It will be no surprise to anyone that I judge Francis Cianfrocca to be in the top rank of commentators on the American crisis. Without him I would be flying blind in this thing. But note well, my friends who affirm Capitalism, that only a fool would imagine that his enthusiasm for the free enterprise system is anything but deep and abiding. He is a defender of the free market. It may be easy enough to dismiss the ravings of a couple of brassbound Distributists like me and Maximos; it will be another challenge entirely to blow off the hard truths that Francis delivers from the actual world of Capitalism.
But more than the supreme challenge he delivers to the defenders of plutocracy from the Right, Francis just writes brilliantly. I am not alone in having attempted unsuccessfully to persuade him to write a book. He says he has too much business to do, too much company to build, too much enterprise to accomplish. America needs such men more than ever. Our Socialists simply do not understand that their dreams no less than ours are doomed if the private sector can never again grow robustly.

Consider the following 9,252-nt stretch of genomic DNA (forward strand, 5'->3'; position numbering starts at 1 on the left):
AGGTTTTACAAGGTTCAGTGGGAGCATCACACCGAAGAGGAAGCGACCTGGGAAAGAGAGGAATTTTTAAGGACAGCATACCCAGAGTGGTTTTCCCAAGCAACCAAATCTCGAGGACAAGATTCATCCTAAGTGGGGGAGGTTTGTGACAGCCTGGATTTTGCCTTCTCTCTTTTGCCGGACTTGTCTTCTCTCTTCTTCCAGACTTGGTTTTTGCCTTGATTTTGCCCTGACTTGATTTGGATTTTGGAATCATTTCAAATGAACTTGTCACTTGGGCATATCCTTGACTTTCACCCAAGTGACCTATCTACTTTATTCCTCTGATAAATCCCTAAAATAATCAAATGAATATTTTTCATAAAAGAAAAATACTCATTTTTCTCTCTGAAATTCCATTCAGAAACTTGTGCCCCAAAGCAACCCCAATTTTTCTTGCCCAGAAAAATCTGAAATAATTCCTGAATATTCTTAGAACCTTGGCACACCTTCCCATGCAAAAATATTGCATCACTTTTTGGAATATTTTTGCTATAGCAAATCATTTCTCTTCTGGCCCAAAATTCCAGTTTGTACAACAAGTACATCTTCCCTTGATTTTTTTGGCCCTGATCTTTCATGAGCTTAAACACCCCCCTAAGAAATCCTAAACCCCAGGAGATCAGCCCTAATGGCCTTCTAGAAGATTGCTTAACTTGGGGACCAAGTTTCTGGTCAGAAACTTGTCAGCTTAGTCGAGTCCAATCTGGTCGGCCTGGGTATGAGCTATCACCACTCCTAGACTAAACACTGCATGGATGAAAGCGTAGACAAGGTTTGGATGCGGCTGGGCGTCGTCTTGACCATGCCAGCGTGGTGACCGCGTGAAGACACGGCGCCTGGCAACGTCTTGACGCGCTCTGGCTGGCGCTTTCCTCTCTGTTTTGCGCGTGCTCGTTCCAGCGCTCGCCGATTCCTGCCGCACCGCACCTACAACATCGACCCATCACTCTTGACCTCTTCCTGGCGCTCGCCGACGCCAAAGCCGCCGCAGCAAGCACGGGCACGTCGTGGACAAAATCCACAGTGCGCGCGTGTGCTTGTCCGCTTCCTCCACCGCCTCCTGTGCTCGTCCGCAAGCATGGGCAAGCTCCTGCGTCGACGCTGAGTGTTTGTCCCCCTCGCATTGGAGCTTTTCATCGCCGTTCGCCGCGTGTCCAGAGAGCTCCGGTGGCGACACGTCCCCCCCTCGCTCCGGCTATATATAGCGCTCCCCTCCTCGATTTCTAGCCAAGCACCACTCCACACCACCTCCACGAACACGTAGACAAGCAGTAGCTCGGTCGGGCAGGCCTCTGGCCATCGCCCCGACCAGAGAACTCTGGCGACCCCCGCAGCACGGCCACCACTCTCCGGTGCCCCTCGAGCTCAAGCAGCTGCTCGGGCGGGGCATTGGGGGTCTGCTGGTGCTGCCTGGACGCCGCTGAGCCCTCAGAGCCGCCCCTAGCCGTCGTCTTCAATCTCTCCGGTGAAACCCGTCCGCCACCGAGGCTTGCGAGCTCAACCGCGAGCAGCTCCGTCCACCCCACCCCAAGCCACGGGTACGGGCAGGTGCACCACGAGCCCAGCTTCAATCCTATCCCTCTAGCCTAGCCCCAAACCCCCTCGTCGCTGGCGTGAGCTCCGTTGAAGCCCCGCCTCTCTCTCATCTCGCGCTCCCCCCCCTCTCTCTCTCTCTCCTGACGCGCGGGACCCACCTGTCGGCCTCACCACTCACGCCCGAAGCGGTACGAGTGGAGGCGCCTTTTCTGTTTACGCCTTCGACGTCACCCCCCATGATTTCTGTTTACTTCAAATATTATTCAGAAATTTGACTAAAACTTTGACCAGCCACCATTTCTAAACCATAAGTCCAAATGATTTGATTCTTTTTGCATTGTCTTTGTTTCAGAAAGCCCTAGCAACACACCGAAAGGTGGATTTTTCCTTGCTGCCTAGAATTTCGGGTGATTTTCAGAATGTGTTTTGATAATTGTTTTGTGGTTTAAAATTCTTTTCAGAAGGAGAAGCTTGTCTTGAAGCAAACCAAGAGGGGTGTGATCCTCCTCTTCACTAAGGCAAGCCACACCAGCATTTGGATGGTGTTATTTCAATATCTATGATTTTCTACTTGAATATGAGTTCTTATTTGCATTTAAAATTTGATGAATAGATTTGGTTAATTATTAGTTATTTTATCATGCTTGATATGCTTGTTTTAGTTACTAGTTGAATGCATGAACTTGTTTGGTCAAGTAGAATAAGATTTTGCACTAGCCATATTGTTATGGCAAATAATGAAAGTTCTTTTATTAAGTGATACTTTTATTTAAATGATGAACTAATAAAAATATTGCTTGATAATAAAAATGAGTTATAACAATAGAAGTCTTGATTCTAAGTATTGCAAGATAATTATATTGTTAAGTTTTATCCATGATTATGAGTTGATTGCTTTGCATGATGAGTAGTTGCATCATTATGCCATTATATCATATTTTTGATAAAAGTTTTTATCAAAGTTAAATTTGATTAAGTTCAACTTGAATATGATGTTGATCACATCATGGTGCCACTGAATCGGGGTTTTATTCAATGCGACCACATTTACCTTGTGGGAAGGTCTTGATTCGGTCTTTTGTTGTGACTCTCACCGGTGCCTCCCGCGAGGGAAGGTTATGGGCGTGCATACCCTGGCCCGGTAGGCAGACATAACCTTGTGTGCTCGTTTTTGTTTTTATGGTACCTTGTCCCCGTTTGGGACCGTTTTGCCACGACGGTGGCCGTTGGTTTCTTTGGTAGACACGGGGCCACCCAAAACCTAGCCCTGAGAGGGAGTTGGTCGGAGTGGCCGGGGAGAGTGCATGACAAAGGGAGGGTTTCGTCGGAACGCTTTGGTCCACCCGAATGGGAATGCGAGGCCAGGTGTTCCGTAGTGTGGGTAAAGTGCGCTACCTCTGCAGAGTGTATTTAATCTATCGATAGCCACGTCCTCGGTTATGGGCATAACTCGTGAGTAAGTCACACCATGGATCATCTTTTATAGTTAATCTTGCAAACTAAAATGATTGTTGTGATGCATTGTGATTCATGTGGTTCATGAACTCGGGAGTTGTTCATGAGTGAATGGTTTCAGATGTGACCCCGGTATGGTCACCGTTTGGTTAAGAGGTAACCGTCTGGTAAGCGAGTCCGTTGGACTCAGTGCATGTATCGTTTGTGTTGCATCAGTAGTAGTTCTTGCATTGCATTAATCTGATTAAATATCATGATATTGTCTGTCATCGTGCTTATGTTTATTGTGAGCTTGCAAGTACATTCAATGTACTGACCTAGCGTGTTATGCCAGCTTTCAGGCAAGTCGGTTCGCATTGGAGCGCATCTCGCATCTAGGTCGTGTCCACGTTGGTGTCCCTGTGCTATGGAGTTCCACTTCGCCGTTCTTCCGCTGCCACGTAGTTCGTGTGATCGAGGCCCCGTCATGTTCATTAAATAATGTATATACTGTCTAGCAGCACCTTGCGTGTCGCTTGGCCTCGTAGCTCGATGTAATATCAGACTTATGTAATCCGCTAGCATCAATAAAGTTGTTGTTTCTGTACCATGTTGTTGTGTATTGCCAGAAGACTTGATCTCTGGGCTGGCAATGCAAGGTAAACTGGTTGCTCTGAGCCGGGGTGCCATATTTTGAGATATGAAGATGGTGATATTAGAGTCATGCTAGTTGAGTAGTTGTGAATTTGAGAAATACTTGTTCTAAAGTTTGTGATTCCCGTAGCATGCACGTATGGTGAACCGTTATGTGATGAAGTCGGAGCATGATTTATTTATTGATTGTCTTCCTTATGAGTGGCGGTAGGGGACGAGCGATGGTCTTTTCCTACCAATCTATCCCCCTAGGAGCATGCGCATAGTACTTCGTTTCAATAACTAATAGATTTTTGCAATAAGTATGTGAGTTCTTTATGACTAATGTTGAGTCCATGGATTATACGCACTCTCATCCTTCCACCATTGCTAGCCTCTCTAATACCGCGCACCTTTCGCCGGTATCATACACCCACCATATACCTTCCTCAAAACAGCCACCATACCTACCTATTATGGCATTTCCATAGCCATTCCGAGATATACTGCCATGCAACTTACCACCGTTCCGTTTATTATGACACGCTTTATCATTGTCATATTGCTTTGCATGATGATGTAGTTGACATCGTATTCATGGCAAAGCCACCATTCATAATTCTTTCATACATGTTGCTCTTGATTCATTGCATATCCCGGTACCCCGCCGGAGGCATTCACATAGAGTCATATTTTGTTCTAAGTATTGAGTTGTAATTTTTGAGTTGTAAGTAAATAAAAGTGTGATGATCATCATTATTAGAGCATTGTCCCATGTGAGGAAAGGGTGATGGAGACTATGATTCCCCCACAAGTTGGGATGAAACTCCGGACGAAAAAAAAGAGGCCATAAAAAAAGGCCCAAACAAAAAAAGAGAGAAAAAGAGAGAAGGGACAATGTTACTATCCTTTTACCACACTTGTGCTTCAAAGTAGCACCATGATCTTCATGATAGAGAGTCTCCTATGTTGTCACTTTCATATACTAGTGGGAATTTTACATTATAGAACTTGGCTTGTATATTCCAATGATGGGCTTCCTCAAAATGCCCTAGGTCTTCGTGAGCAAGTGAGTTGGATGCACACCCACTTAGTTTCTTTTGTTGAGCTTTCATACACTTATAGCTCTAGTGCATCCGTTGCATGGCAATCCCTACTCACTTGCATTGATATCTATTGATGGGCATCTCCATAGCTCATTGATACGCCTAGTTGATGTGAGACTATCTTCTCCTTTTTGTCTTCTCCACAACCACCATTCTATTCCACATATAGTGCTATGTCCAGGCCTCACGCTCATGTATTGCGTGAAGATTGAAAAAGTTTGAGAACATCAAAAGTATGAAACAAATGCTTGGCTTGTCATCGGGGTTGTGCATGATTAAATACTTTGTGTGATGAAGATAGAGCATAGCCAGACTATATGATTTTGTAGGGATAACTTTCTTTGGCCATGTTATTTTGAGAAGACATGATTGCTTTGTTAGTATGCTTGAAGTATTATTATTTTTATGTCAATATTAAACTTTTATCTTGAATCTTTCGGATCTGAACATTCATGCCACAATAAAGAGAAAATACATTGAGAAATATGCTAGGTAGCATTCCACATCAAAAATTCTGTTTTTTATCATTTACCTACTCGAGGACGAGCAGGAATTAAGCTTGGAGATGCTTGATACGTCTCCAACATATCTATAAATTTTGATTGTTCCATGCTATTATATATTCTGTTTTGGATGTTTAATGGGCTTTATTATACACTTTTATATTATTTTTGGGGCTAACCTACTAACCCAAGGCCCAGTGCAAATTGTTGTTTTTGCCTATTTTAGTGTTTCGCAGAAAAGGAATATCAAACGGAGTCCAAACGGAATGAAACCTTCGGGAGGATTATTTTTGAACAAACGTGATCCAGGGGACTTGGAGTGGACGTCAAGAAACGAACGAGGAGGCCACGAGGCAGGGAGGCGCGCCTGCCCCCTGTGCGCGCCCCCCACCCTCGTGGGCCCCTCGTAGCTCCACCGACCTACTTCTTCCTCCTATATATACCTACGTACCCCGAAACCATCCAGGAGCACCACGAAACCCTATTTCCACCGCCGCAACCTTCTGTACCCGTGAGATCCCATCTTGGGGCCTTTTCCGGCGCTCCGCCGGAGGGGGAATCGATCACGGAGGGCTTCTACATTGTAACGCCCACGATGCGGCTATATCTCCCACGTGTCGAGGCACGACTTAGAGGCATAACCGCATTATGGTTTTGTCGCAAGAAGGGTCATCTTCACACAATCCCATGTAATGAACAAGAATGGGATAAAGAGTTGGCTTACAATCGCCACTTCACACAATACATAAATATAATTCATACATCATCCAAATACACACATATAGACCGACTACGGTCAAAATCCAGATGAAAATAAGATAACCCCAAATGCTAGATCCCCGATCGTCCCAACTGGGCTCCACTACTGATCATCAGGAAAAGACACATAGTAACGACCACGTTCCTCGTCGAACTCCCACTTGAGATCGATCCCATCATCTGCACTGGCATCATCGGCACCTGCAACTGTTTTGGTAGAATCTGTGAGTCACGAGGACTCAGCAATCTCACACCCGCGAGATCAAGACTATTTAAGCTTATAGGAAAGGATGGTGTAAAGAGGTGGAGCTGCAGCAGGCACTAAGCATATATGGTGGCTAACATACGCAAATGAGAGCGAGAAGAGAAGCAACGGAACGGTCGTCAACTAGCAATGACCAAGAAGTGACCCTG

So folks ought to listen to Francis for a variety of compelling reasons.
I used to be a happy businessman. Then I discovered that politics was totally messing up my life, so I took the poison and got into politics. Now I’m discovering that policies promulgated by economists are totally messing up my life, so I’m taking more poison and learning economics.
Now that could be a fine opening to a great polemic against the failures of the discipline of economics, which lost its way when it became undisciplined — or rather all too disciplined, but under the wrong rubric of human thought. Economics began to emulate the hard precision, rigidity and above all the predictive pretentions, of the physical sciences; and it went off the rails. The pretentions remain. Francis: “It’s still all about the attempt to produce a set of equations that can provide uncontroversial determinants for economic policy.”
Naturally he writes cogently on more technical stuff: